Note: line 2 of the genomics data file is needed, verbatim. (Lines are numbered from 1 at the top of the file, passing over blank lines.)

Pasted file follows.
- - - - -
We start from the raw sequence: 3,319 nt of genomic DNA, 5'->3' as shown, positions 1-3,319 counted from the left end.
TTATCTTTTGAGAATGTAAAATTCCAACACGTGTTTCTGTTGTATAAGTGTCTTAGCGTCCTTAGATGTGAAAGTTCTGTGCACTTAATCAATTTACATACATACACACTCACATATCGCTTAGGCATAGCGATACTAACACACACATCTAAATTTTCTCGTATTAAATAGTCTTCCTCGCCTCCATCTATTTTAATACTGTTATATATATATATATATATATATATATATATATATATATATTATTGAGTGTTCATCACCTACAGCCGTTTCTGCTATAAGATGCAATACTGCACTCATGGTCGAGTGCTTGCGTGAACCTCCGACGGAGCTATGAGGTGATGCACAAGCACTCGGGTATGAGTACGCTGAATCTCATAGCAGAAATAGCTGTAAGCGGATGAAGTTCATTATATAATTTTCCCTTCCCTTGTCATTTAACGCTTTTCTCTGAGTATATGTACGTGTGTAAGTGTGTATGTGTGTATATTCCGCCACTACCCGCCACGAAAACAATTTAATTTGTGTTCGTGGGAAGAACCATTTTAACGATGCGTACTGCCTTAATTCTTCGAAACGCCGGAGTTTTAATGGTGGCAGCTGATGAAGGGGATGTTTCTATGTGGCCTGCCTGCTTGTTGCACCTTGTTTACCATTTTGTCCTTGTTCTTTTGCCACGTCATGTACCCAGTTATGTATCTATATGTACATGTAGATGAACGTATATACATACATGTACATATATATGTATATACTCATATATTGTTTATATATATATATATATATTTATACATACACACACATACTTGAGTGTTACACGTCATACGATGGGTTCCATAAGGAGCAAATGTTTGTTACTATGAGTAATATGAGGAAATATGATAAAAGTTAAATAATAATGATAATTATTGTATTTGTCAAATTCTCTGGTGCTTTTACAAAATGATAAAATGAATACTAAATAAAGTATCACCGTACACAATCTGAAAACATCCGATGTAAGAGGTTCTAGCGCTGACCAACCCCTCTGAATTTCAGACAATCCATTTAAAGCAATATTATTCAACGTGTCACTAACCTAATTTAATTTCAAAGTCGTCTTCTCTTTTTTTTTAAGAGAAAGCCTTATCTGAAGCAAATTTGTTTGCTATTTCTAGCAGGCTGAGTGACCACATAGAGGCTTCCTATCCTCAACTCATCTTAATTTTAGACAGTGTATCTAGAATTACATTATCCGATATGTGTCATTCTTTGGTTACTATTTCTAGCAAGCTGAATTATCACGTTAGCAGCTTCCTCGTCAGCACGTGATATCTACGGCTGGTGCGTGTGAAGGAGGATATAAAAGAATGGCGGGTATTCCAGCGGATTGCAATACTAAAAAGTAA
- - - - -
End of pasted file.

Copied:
TTATCTTTTGAGAATGTAAAATTCCAACACGTGTTTCTGTTGTATAAGTGTCTTAGCGTCCTTAGATGTGAAAGTTCTGTGCACTTAATCAATTTACATACATACACACTCACATATCGCTTAGGCATAGCGATACTAACACACACATCTAAATTTTCTCGTATTAAATAGTCTTCCTCGCCTCCATCTATTTTAATACTGTTATATATATATATATATATATATATATATATATATATATATTATTGAGTGTTCATCACCTACAGCCGTTTCTGCTATAAGATGCAATACTGCACTCATGGTCGAGTGCTTGCGTGAACCTCCGACGGAGCTATGAGGTGATGCACAAGCACTCGGGTATGAGTACGCTGAATCTCATAGCAGAAATAGCTGTAAGCGGATGAAGTTCATTATATAATTTTCCCTTCCCTTGTCATTTAACGCTTTTCTCTGAGTATATGTACGTGTGTAAGTGTGTATGTGTGTATATTCCGCCACTACCCGCCACGAAAACAATTTAATTTGTGTTCGTGGGAAGAACCATTTTAACGATGCGTACTGCCTTAATTCTTCGAAACGCCGGAGTTTTAATGGTGGCAGCTGATGAAGGGGATGTTTCTATGTGGCCTGCCTGCTTGTTGCACCTTGTTTACCATTTTGTCCTTGTTCTTTTGCCACGTCATGTACCCAGTTATGTATCTATATGTACATGTAGATGAACGTATATACATACATGTACATATATATGTATATACTCATATATTGTTTATATATATATATATATATTTATACATACACACACATACTTGAGTGTTACACGTCATACGATGGGTTCCATAAGGAGCAAATGTTTGTTACTATGAGTAATATGAGGAAATATGATAAAAGTTAAATAATAATGATAATTATTGTATTTGTCAAATTCTCTGGTGCTTTTACAAAATGATAAAATGAATACTAAATAAAGTATCACCGTACACAATCTGAAAACATCCGATGTAAGAGGTTCTAGCGCTGACCAACCCCTCTGAATTTCAGACAATCCATTTAAAGCAATATTATTCAACGTGTCACTAACCTAATTTAATTTCAAAGTCGTCTTCTCTTTTTTTTTAAGAGAAAGCCTTATCTGAAGCAAATTTGTTTGCTATTTCTAGCAGGCTGAGTGACCACATAGAGGCTTCCTATCCTCAACTCATCTTAATTTTAGACAGTGTATCTAGAATTACATTATCCGATATGTGTCATTCTTTGGTTACTATTTCTAGCAAGCTGAATTATCACGTTAGCAGCTTCCTCGTCAGCACGTGATATCTACGGCTGGTGCGTGTGAAGGAGGATATAAAAGAATGGCGGGTATTCCAGCGGATTGCAATACTAAAAAGTAA